Its funny, you’re right he is the perfect fodder for comedians, though John Oliver doesn’t reference him very often. he probably thinks he is just too easy a target!!


      • Yeah, I can understand it though. It was his first effort, if it bombed and if he is anything like I am, he would be telling himself ‘pfff everyone hated it, why bother again’

        or perhaps he was just a total dick, I don’t know haha!

        Liked by 1 person

      • Yeah I agree with that. And even if he was a dick, he could be a dick if he wanted!

        Plus they did ask him to play Quasimodo!!! Poor bloke lol.

        Liked by 1 person

      • People don’t like confronting issues, generally. This one is confronting, it doesn’t actually surprise me that it didn’t fare well in the box office. However it is also no surprise to me that i has become a cult classic… I mean, its bloody awesome!!

        Liked by 1 person

      • Haha indeed! It’s odd how it works like that. I guess with more years to analyse it people realise what they didn’t see the first time.


      • They really are aren’t they? The entire movie is beautiful, a fantastic example of B&W being utilised extremely well. Gotta love a good oldie that is in B&W that really makes use of the lack of colour.

        Kinda like the Coen’s The Man Who Wasn’t There, which was an amazing movie that was all in B&W and shadows and darkness were used extremely well. Obviously that is a modern example but they’re choice to film it in B&W wasn’t just a gimmick, they really made the most of it!

        Though in my mind the Coens can do no wrong hehe 😀


  2. Great review Jordan! This is one of those films I still need to see, as it’s been recommended to me several times. The camera work does look fantastic, looks so eerie and atmospheric.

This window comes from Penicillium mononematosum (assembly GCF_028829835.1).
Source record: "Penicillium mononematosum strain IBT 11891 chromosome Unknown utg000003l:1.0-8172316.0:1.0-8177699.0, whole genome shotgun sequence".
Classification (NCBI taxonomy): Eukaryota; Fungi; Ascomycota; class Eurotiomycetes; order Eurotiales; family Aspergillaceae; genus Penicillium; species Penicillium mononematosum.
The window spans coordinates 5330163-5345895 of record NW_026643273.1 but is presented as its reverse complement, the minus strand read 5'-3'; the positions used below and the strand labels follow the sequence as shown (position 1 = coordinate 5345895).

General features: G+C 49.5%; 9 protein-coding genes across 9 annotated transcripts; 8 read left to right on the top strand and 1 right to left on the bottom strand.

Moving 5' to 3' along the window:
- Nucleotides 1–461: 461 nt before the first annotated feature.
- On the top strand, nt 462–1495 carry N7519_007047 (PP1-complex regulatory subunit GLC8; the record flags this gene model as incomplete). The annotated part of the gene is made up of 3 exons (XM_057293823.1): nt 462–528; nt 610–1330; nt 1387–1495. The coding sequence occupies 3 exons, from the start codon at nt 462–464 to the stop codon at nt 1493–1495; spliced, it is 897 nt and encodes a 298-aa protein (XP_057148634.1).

Liked by 1 person

    • Hell yeah Ruth, this is a classic you must see! 🙂 The use of shadows, light and dark, those pics really illustrate how well it was shot. I still find it hard to believe this was a debut effort! Such a pity the guy didn’t make anymore films


  3. That cobweb I remember vividly, the use of shadows and lighting is extraordinary. Mitchum is pretty creepy in this one. Good point that the kids are tougher than their looks would have you believe.

    Liked by 1 person

    • Thanks for commenting mate 🙂 Yeah the shadows and light really are used incredibly. And Mitchums deep voice makes those lullabies sounds so creepy!!!

      And yeah, the cobweb shot is amazing and hard to forget


  4. Really good post. I love older movies as well. It’s so much more beautiful when you know how hard they worked for those shots.

    Liked by 1 person

  5. Pingback: BLINDSIDED BY: CITIZEN KANE [1941] | epileptic moondancer